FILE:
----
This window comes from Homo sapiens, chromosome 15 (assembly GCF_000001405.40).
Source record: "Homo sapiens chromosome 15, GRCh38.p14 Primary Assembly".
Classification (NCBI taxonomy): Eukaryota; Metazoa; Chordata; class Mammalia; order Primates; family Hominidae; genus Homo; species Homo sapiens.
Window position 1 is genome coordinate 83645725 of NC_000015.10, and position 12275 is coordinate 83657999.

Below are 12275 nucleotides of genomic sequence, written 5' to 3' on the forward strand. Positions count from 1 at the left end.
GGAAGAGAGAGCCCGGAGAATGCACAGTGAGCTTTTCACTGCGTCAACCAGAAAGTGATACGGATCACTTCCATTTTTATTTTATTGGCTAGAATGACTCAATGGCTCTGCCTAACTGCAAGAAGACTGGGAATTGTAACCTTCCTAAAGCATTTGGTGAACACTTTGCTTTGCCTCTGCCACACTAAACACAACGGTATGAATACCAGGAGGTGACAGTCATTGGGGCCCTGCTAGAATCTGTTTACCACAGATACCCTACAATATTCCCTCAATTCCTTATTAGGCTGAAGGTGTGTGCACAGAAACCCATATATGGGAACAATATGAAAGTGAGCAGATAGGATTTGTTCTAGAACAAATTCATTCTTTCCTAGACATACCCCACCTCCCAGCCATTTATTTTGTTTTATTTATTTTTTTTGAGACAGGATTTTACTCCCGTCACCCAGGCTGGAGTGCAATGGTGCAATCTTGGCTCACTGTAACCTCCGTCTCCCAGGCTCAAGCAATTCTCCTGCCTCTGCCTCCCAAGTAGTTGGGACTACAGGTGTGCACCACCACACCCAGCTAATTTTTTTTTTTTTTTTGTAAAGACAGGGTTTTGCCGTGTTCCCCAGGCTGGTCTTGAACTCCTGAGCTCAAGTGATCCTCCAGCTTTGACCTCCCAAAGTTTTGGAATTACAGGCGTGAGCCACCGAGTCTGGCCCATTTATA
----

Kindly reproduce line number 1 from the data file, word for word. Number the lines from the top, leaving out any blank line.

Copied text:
This window comes from Homo sapiens, chromosome 15 (assembly GCF_000001405.40).